Citizen Scientists attempt traditional solutions against fall armyworm

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First reported in Africa in September 2016, fall armyworm (Spodoptera frugiperda) is now present in most sub-Saharan countries, where severe damage in maize fields has been observed. Kenya is one the countries that has not been spared the wrath of this invasive pest. Since it was first reported in Kenya’s western region (Trans Nzoia, Busia, and Bungoma counties) in March 2017, it has spread to 42 counties including the major seed and maize production areas of the Rift valley, coastal, and western regions.

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New Fall Armyworm Portal features as part of CABI’s upgraded Invasive Species Compendium

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A new Fall Armyworm Portal, which includes the very latest reports and research regarding the devastating crop pest, now features as part of a major upgrade of CABI’s Invasive Species Compendium (ISC) launched today.

The portal, created as part of the CABI-led Action on Invasives programme – funded by the UK’s Department for International Development (DFID) and the Netherland’s Directorate-General for International Cooperation (DGIS) – is now an integral part of the ISC, which receives over 1.5 million visits a year.

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A crisis is a terrible thing to waste

Reblogged from AGRF

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From left: Dr Dennis Rangi (CABI), Dr May-Guri Saethre (IITA), Dr Denis Kyetere (AATF), Dr Rob Bertram (USAID)

Last year, the Fall armyworm destroyed swathes of agricultural production across Africa, devastating maize crops in more than 40 countries and placing at risk the food security and livelihoods of some 300 million people.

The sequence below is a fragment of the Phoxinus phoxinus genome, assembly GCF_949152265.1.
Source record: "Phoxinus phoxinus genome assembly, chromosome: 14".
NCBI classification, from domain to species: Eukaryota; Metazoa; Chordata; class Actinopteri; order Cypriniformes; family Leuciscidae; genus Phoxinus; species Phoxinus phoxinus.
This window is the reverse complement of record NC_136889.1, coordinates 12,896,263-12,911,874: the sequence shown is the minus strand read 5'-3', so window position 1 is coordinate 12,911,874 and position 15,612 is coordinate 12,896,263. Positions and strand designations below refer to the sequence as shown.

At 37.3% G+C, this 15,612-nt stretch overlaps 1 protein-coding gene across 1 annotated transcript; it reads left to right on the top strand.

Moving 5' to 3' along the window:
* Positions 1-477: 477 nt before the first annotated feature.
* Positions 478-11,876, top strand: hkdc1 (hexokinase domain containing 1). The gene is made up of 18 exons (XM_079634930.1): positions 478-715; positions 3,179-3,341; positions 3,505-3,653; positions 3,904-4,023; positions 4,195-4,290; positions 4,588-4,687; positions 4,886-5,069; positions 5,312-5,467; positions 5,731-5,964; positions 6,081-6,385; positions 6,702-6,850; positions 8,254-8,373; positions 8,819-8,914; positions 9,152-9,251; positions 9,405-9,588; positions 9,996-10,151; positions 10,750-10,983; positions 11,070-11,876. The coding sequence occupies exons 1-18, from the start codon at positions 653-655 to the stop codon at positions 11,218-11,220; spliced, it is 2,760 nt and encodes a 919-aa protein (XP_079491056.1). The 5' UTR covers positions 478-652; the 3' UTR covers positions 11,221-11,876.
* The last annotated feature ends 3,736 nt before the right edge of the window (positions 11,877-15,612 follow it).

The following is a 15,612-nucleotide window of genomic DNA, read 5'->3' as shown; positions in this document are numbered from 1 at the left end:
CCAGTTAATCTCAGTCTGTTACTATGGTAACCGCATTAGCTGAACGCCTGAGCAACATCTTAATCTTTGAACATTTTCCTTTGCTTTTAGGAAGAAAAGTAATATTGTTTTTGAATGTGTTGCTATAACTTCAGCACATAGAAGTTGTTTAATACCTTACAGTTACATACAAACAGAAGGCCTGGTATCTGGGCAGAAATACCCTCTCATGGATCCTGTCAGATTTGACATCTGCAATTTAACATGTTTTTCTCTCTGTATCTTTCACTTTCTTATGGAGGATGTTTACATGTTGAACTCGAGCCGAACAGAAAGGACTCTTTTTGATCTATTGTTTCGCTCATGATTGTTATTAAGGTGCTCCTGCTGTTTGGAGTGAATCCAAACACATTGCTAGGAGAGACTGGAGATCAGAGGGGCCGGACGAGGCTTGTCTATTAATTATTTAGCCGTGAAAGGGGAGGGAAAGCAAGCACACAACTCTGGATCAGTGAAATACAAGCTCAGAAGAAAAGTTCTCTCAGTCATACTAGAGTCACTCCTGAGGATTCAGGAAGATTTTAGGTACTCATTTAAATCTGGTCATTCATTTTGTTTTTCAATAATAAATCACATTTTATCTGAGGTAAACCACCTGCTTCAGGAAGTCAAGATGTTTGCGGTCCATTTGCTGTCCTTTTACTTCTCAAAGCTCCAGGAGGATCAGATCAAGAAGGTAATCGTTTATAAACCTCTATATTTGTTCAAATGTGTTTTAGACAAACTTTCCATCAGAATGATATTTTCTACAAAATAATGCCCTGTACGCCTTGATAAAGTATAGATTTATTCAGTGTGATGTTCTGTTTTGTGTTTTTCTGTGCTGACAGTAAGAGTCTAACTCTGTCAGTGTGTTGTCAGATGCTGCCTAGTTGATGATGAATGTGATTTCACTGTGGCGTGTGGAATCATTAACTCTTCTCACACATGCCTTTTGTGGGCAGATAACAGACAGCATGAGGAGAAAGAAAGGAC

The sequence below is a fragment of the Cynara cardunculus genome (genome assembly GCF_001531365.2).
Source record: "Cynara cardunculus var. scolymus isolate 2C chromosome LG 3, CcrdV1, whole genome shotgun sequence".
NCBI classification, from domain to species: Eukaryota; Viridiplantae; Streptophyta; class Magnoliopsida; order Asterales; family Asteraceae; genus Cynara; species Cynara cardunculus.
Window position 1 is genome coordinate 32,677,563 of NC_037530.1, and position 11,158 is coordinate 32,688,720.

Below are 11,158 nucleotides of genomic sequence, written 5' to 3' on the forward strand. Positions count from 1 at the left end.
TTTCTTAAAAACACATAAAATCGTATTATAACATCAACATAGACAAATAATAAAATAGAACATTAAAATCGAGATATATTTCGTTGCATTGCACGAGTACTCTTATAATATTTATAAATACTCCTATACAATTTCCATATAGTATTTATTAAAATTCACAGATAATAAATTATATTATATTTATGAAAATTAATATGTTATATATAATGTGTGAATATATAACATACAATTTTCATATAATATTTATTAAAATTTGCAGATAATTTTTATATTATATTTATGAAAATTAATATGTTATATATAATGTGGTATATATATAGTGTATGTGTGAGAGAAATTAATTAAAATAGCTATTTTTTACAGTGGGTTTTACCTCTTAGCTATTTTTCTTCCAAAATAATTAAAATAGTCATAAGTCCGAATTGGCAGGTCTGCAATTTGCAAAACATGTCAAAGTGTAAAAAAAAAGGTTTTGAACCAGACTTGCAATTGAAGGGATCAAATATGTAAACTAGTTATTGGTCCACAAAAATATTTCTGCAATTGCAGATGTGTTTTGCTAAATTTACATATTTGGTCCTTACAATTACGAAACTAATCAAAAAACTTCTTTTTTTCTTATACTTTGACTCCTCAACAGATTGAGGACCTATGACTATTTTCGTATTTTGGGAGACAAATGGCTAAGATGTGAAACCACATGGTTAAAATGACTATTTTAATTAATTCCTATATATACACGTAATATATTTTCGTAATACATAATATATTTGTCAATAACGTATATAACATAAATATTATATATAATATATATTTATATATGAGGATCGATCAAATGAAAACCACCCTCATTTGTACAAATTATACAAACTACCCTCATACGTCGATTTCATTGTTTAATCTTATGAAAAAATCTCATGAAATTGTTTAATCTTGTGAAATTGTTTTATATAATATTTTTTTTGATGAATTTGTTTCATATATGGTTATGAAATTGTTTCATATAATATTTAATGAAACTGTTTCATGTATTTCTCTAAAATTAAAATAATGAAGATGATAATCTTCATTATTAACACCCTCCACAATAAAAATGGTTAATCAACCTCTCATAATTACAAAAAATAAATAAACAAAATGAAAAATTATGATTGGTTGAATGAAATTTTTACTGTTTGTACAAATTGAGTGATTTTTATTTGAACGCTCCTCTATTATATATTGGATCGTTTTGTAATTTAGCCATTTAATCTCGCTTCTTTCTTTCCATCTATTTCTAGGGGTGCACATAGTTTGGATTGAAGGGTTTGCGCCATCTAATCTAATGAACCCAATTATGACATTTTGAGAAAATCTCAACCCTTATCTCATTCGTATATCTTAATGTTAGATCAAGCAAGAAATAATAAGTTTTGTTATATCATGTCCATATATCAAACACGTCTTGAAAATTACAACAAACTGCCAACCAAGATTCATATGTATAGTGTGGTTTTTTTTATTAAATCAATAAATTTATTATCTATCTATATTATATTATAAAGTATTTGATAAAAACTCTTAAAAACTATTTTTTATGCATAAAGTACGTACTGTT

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Where to find CABI’s open-access information on fall armyworm

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The fall armyworm, Spodoptera frugiperda, is making headlines worldwide for all the wrong reasons. The caterpillar crop pest, native to the Americas, was reported in Africa for the first time last year and is now rapidly marching across the continent. It is a voracious pest of maize and other staple crops and has already destroyed tens of thousands of hectares of farmland. As such, it risks devastating smallholder livelihoods throughout Africa. Given that CABI scientists predict it could reach Europe and Asia in a matter of years, it looks set to quickly become a global problem.

The case for action against fall armyworm is overwhelming. On the ground, CABI will support national extension services to help farmers identify the pest quickly and accurately, contribute to awareness-raising and conduct studies to work out the best ways to control it that are not overly dependent on insecticides. Alongside these efforts, CABI also has a range of freely-available materials to help people understand and manage fall armyworm. Continue reading